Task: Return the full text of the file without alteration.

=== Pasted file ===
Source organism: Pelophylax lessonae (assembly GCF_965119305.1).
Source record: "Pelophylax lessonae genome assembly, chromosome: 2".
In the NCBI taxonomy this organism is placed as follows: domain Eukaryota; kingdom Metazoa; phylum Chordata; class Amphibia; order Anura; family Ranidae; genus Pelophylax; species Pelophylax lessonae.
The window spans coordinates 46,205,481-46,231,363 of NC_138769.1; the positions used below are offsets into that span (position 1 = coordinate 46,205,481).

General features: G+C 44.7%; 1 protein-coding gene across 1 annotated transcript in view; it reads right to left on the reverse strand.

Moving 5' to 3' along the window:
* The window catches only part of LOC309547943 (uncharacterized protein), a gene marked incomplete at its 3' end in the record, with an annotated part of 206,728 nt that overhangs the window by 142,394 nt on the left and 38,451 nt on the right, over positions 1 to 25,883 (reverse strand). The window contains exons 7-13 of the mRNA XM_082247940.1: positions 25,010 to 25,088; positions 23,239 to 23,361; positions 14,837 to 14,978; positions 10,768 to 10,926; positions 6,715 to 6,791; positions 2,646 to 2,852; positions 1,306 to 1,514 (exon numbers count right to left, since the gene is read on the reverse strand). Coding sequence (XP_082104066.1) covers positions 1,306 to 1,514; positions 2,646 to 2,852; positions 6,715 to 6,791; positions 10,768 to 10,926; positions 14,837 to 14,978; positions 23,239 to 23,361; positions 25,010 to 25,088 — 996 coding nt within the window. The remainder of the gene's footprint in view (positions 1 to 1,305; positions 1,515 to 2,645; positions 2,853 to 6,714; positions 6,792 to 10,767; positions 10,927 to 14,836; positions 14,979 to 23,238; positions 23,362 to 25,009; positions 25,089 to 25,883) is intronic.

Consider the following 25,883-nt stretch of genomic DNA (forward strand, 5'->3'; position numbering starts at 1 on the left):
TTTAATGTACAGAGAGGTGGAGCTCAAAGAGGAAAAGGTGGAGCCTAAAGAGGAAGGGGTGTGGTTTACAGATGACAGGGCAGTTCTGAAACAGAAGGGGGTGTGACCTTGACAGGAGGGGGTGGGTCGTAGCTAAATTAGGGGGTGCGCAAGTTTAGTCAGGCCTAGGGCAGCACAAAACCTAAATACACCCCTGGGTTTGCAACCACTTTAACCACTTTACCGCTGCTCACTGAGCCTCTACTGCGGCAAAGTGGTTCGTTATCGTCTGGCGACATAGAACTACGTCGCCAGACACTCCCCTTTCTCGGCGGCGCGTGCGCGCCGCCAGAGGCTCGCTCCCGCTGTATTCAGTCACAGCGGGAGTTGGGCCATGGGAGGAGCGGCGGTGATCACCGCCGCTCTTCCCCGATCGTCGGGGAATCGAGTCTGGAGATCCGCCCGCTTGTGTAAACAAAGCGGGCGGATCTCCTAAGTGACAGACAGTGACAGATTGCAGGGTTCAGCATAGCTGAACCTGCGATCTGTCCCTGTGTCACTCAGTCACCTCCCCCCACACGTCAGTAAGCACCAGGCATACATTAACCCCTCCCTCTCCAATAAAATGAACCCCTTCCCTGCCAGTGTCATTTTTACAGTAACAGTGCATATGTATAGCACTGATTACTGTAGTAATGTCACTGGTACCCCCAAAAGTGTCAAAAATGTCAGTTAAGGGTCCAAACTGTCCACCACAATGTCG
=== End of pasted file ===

Source organism: Pelophylax lessonae (assembly GCF_965119305.1).
Source record: "Pelophylax lessonae genome assembly, chromosome: 2".
In the NCBI taxonomy this organism is placed as follows: domain Eukaryota; kingdom Metazoa; phylum Chordata; class Amphibia; order Anura; family Ranidae; genus Pelophylax; species Pelophylax lessonae.
The window spans coordinates 46,205,481-46,231,363 of NC_138769.1; the positions used below are offsets into that span (position 1 = coordinate 46,205,481).

General features: G+C 44.7%; 1 protein-coding gene across 1 annotated transcript in view; it reads right to left on the reverse strand.

Moving 5' to 3' along the window:
* The window catches only part of LOC309547943 (uncharacterized protein), a gene marked incomplete at its 3' end in the record, with an annotated part of 206,728 nt that overhangs the window by 142,394 nt on the left and 38,451 nt on the right, over positions 1 to 25,883 (reverse strand). The window contains exons 7-13 of the mRNA XM_082247940.1: positions 25,010 to 25,088; positions 23,239 to 23,361; positions 14,837 to 14,978; positions 10,768 to 10,926; positions 6,715 to 6,791; positions 2,646 to 2,852; positions 1,306 to 1,514 (exon numbers count right to left, since the gene is read on the reverse strand). Coding sequence (XP_082104066.1) covers positions 1,306 to 1,514; positions 2,646 to 2,852; positions 6,715 to 6,791; positions 10,768 to 10,926; positions 14,837 to 14,978; positions 23,239 to 23,361; positions 25,010 to 25,088 — 996 coding nt within the window. The remainder of the gene's footprint in view (positions 1 to 1,305; positions 1,515 to 2,645; positions 2,853 to 6,714; positions 6,792 to 10,767; positions 10,927 to 14,836; positions 14,979 to 23,238; positions 23,362 to 25,009; positions 25,089 to 25,883) is intronic.

Consider the following 25,883-nt stretch of genomic DNA (forward strand, 5'->3'; position numbering starts at 1 on the left):
TTTAATGTACAGAGAGGTGGAGCTCAAAGAGGAAAAGGTGGAGCCTAAAGAGGAAGGGGTGTGGTTTACAGATGACAGGGCAGTTCTGAAACAGAAGGGGGTGTGACCTTGACAGGAGGGGGTGGGTCGTAGCTAAATTAGGGGGTGCGCAAGTTTAGTCAGGCCTAGGGCAGCACAAAACCTAAATACACCCCTGGGTTTGCAACCACTTTAACCACTTTACCGCTGCTCACTGAGCCTCTACTGCGGCAAAGTGGTTCGTTATCGTCTGGCGACATAGAACTACGTCGCCAGACACTCCCCTTTCTCGGCGGCGCGTGCGCGCCGCCAGAGGCTCGCTCCCGCTGTATTCAGTCACAGCGGGAGTTGGGCCATGGGAGGAGCGGCGGTGATCACCGCCGCTCTTCCCCGATCGTCGGGGAATCGAGTCTGGAGATCCGCCCGCTTGTGTAAACAAAGCGGGCGGATCTCCTAAGTGACAGACAGTGACAGATTGCAGGGTTCAGCATAGCTGAACCTGCGATCTGTCCCTGTGTCACTCAGTCACCTCCCCCCACACGTCAGTAAGCACCAGGCATACATTAACCCCTCCCTCTCCAATAAAATGAACCCCTTCCCTGCCAGTGTCATTTTTACAGTAACAGTGCATATGTATAGCACTGATTACTGTAGTAATGTCACTGGTACCCCCAAAAGTGTCAAAAATGTCAGTTAAGGGTCCAAACTGTCCACCACAATGTCG